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Fay and Wu test is a test that compare expected sequences under a standard coalescent theory model, that is a single panmictic population with non-overlapping generation of constant size $N$ and effective population $Ne=N$, that is the variance in allele frequency at any following generation is $\frac{p(1-p)}{2N}$, where $p$ is the frequency of a given ...


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The different models that can be used to fit the curves do differ. The linked paper and this website outline the differences; the discussion revolves around an R package called DRC but much of the information is generally applicable. Modelling can also be used to estimate ED50. The parameters and models that are being used need to be consistent with the ...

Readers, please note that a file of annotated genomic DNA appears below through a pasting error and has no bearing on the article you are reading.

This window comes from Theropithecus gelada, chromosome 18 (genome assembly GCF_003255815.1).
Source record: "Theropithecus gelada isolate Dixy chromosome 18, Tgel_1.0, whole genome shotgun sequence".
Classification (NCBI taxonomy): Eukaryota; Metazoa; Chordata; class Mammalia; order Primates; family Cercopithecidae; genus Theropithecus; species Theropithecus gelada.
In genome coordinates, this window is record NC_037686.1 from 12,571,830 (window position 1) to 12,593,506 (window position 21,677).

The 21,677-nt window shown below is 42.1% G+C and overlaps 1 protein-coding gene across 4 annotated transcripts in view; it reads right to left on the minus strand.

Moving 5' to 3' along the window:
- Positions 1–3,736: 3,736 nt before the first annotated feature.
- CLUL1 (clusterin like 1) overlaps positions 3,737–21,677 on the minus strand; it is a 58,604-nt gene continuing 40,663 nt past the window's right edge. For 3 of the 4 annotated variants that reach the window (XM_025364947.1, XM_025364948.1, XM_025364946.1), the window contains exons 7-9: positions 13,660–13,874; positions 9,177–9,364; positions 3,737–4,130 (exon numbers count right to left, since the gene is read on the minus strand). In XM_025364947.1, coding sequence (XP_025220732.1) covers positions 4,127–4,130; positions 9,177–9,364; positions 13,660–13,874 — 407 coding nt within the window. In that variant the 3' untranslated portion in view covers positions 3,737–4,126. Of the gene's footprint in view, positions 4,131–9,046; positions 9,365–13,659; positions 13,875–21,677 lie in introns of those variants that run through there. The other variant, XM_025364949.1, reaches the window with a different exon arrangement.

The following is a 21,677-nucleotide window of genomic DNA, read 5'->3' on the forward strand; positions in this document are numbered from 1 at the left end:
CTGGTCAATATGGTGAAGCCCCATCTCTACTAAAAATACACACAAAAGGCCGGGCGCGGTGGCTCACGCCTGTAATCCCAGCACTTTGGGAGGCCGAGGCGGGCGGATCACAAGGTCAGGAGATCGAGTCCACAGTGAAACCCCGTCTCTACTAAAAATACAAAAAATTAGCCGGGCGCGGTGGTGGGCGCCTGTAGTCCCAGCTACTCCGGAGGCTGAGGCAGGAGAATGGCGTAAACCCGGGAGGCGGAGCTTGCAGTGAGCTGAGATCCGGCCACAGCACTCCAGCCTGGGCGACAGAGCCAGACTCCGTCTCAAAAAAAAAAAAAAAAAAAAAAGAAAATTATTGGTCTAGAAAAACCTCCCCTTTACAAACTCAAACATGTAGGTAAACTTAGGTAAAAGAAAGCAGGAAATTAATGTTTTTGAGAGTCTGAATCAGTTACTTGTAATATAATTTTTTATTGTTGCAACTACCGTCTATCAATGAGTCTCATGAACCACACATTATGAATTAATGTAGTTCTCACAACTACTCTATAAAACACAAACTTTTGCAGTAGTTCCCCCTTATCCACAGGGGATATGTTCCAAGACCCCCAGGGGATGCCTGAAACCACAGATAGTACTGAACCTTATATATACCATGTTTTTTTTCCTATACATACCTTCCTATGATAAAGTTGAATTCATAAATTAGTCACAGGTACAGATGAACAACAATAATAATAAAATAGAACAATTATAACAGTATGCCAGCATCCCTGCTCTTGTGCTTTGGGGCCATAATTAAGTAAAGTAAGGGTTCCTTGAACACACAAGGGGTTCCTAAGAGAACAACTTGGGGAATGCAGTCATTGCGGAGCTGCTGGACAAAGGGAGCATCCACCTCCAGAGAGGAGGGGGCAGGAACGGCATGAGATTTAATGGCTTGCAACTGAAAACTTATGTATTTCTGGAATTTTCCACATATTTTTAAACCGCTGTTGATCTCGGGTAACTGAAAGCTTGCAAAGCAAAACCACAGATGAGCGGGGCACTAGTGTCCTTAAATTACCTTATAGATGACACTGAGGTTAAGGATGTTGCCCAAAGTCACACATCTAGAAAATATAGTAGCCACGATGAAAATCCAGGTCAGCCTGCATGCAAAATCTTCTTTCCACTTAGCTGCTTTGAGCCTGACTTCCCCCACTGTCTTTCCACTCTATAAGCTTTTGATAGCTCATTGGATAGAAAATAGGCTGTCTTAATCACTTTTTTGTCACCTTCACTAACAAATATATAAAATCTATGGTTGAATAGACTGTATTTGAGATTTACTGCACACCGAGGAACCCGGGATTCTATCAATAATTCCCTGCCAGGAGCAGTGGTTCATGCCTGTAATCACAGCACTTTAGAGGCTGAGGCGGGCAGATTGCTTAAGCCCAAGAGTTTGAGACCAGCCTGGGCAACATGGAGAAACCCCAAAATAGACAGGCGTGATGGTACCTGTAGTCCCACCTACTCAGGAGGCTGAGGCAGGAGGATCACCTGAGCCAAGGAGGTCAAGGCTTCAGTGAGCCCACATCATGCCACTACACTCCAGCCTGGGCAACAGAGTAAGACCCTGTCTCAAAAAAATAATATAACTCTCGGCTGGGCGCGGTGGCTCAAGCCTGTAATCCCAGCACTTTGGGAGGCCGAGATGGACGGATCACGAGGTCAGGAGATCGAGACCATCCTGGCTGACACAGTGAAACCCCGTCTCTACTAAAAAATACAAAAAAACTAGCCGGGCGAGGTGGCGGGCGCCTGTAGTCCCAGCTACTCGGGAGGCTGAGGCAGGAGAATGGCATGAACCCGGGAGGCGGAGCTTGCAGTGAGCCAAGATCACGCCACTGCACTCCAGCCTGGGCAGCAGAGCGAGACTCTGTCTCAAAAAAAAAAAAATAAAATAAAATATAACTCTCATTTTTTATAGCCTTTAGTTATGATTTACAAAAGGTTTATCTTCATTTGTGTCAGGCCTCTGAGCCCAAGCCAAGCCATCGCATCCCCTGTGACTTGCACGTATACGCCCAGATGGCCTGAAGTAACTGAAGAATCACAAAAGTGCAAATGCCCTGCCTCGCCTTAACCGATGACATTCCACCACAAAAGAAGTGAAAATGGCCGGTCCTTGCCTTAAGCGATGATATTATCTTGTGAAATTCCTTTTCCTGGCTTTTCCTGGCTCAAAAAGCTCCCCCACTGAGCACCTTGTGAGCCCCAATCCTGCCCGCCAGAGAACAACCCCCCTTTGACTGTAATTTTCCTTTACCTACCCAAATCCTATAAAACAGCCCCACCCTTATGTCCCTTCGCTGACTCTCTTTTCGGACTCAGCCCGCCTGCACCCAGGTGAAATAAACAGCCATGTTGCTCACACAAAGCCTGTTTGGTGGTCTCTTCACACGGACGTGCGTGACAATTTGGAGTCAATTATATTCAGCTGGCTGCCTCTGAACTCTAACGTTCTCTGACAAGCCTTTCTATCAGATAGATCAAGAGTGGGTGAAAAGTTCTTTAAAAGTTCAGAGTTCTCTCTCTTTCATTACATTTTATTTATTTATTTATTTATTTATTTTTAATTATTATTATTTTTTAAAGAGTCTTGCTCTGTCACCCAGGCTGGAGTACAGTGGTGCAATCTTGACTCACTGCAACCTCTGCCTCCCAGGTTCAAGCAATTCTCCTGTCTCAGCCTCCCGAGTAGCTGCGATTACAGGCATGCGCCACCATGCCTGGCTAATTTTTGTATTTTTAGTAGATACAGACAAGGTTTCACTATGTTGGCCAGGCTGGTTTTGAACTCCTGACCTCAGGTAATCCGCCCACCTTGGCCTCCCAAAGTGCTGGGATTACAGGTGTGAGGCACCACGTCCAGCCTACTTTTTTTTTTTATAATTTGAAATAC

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Preprocessing will and should always depend upon the biology that you try to answer or discover (e.g.: There might be an experimental rationale to believe that some genes behave differently in individual samples - and that different samples could possibly have different distributions.) log-transforming your data by itself is usually no problem, and hugely ...


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From personal experience, nearly all count data whether from microarray or reads from RNAseq of some kind, requires a log transformation of the counts. Usually a small fraction is added to all values before doing so to zero protect. Log2(counts + 0.5) or some such. This is independent of the treatments. If you log transform one sample, you will do the same ...


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I am a bit wobbly on the subject, but I think the most important bit of information is that they are re-parametrising Wright's (1951) hierarchical analysis of variation, "F-statistics," "hierarchical partitioning of variation," or "population parameters," depending on whom you ask. The parameters correspond as follows (on the bottom of p.1358): Fit=F, Fis=f, ...



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